The tone of the book is also somewhat unaccommodating to the less emotion-driven among us. While Paris does an excellent job of seeming supportive and extending a hand to her reader -- one almost as tangible as a hand extended in an actual therapy session -- her compassionate, personal tone may become overbearing for those not in immediate search of such a tender touch. And her narrations of her own creative process are not always fully entwined with the point she is trying to convey in a given section, so that her message and examples sometimes fall flat.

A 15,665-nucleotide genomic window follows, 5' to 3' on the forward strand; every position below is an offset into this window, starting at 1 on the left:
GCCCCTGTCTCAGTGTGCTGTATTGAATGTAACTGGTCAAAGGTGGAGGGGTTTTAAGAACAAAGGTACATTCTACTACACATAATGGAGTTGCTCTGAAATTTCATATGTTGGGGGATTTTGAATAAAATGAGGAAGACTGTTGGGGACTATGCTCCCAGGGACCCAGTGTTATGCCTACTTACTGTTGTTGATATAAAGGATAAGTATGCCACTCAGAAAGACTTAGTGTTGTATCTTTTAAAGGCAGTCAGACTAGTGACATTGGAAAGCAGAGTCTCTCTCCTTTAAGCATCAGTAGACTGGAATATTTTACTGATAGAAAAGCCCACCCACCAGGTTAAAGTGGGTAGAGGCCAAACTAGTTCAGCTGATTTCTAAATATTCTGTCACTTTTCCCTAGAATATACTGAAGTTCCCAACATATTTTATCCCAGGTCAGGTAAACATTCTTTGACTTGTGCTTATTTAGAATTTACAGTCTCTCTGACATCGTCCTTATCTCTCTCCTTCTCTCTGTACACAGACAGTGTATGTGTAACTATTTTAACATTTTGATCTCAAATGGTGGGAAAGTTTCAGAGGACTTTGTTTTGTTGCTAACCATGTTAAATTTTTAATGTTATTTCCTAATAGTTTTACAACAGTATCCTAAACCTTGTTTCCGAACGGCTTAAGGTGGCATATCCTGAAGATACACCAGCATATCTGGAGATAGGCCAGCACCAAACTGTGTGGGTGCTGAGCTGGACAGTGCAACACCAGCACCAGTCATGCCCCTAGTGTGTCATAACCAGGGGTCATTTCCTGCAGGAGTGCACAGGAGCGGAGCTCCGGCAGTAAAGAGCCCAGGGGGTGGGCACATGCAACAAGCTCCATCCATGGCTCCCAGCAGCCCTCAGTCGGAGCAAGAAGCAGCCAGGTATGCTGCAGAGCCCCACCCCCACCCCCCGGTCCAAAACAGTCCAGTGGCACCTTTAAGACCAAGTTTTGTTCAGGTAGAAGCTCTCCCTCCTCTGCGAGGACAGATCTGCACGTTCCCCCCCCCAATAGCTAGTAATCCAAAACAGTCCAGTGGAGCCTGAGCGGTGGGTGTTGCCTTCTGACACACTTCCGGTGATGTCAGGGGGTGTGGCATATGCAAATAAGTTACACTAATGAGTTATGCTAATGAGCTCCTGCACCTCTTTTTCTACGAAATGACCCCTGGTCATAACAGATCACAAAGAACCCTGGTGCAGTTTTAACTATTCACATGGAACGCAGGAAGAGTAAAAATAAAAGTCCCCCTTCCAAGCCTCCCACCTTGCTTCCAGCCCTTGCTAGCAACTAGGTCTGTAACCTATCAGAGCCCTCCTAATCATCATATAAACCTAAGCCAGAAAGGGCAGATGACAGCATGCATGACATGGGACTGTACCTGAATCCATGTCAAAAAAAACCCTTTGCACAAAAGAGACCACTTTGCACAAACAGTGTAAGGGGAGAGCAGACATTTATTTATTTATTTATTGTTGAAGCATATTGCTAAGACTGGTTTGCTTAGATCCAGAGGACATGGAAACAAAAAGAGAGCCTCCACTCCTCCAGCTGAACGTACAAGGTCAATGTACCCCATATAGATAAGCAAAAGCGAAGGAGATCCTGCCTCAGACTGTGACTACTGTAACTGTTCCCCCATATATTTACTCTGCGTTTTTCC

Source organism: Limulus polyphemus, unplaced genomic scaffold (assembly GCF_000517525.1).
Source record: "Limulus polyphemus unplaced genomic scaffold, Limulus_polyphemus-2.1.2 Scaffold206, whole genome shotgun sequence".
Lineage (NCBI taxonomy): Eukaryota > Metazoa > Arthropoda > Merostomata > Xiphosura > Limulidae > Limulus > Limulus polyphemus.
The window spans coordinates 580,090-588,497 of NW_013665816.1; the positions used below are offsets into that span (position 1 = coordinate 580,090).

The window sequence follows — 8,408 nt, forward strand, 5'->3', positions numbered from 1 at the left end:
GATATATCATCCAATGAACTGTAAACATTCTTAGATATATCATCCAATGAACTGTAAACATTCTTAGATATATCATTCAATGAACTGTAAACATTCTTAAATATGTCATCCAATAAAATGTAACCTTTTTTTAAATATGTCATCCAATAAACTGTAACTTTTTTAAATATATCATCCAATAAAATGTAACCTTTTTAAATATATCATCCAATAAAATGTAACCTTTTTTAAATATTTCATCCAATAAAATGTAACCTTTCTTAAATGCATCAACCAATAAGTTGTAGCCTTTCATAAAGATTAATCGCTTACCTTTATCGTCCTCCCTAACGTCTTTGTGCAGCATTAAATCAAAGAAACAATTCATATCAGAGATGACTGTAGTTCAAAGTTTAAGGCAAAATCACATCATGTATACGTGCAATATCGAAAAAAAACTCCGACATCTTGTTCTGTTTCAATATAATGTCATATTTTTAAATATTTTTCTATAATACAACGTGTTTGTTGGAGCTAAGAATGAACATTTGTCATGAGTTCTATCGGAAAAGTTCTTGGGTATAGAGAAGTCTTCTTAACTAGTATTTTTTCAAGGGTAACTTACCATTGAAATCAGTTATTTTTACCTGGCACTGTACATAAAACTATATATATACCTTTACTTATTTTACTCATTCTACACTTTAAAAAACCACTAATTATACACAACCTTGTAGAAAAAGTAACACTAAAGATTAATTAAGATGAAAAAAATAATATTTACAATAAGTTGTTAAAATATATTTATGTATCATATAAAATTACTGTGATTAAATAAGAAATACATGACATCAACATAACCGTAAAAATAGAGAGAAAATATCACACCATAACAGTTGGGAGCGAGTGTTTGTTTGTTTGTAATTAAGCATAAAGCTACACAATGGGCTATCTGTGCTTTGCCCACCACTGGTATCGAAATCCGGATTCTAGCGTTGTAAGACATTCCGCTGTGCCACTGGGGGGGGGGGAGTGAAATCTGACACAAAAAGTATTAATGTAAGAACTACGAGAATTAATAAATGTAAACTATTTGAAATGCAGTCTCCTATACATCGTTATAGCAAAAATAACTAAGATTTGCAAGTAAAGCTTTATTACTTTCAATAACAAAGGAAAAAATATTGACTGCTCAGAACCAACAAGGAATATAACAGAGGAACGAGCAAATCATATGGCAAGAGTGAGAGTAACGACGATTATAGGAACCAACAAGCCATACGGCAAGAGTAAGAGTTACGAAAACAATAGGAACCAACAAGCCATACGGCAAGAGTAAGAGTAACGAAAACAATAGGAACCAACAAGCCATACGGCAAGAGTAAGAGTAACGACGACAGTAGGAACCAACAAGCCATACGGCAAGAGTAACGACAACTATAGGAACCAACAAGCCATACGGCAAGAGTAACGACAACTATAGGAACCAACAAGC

That said, for the struggling artist, this book may provide answers to the nature and sources of the blocks we all encounter as we do our work, and the incomplete sentence prompts at the end may allow the reader to learn about his/her own personal interests, hopes, dreams, desires, and fears, as well as the roots of his/her artistic blocks.
  Eneles | Apr 23, 2009 |